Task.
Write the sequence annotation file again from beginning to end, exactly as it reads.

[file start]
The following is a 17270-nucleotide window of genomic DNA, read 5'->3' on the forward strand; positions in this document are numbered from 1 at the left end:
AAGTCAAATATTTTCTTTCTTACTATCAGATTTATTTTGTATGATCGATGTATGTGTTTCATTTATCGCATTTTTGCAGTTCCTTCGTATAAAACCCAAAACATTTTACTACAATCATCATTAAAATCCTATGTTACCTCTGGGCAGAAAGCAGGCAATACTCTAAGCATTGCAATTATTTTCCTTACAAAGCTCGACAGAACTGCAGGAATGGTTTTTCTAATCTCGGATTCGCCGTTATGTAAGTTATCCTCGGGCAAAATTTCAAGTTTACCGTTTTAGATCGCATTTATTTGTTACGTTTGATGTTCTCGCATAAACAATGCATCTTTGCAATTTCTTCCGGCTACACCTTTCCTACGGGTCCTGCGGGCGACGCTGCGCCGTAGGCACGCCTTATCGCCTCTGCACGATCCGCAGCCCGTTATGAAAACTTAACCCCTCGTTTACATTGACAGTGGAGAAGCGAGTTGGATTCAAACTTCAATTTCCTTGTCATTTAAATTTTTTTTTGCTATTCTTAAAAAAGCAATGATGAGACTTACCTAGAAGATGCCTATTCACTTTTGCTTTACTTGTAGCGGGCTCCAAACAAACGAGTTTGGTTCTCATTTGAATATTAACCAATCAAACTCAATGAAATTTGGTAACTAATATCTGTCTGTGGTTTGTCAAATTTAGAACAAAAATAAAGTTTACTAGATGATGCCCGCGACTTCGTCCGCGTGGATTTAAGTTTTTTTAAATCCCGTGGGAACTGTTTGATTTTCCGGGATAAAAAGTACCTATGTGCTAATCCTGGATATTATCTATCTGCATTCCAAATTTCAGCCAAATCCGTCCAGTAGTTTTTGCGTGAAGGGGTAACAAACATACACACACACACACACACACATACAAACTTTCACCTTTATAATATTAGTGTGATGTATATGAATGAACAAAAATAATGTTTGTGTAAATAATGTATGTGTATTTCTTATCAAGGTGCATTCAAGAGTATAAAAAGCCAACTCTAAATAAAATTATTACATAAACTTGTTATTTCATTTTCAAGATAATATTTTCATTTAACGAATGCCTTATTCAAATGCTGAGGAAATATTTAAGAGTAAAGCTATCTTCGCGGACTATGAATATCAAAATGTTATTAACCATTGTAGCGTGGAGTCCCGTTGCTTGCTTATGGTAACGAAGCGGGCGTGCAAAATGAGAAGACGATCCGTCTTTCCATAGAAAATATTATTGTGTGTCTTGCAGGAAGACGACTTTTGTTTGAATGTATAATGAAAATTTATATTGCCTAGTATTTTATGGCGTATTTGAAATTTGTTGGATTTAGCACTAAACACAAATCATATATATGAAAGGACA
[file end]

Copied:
The following is a 17270-nucleotide window of genomic DNA, read 5'->3' on the forward strand; positions in this document are numbered from 1 at the left end:
AAGTCAAATATTTTCTTTCTTACTATCAGATTTATTTTGTATGATCGATGTATGTGTTTCATTTATCGCATTTTTGCAGTTCCTTCGTATAAAACCCAAAACATTTTACTACAATCATCATTAAAATCCTATGTTACCTCTGGGCAGAAAGCAGGCAATACTCTAAGCATTGCAATTATTTTCCTTACAAAGCTCGACAGAACTGCAGGAATGGTTTTTCTAATCTCGGATTCGCCGTTATGTAAGTTATCCTCGGGCAAAATTTCAAGTTTACCGTTTTAGATCGCATTTATTTGTTACGTTTGATGTTCTCGCATAAACAATGCATCTTTGCAATTTCTTCCGGCTACACCTTTCCTACGGGTCCTGCGGGCGACGCTGCGCCGTAGGCACGCCTTATCGCCTCTGCACGATCCGCAGCCCGTTATGAAAACTTAACCCCTCGTTTACATTGACAGTGGAGAAGCGAGTTGGATTCAAACTTCAATTTCCTTGTCATTTAAATTTTTTTTTGCTATTCTTAAAAAAGCAATGATGAGACTTACCTAGAAGATGCCTATTCACTTTTGCTTTACTTGTAGCGGGCTCCAAACAAACGAGTTTGGTTCTCATTTGAATATTAACCAATCAAACTCAATGAAATTTGGTAACTAATATCTGTCTGTGGTTTGTCAAATTTAGAACAAAAATAAAGTTTACTAGATGATGCCCGCGACTTCGTCCGCGTGGATTTAAGTTTTTTTAAATCCCGTGGGAACTGTTTGATTTTCCGGGATAAAAAGTACCTATGTGCTAATCCTGGATATTATCTATCTGCATTCCAAATTTCAGCCAAATCCGTCCAGTAGTTTTTGCGTGAAGGGGTAACAAACATACACACACACACACACACACATACAAACTTTCACCTTTATAATATTAGTGTGATGTATATGAATGAACAAAAATAATGTTTGTGTAAATAATGTATGTGTATTTCTTATCAAGGTGCATTCAAGAGTATAAAAAGCCAACTCTAAATAAAATTATTACATAAACTTGTTATTTCATTTTCAAGATAATATTTTCATTTAACGAATGCCTTATTCAAATGCTGAGGAAATATTTAAGAGTAAAGCTATCTTCGCGGACTATGAATATCAAAATGTTATTAACCATTGTAGCGTGGAGTCCCGTTGCTTGCTTATGGTAACGAAGCGGGCGTGCAAAATGAGAAGACGATCCGTCTTTCCATAGAAAATATTATTGTGTGTCTTGCAGGAAGACGACTTTTGTTTGAATGTATAATGAAAATTTATATTGCCTAGTATTTTATGGCGTATTTGAAATTTGTTGGATTTAGCACTAAACACAAATCATATATATGAAAGGACA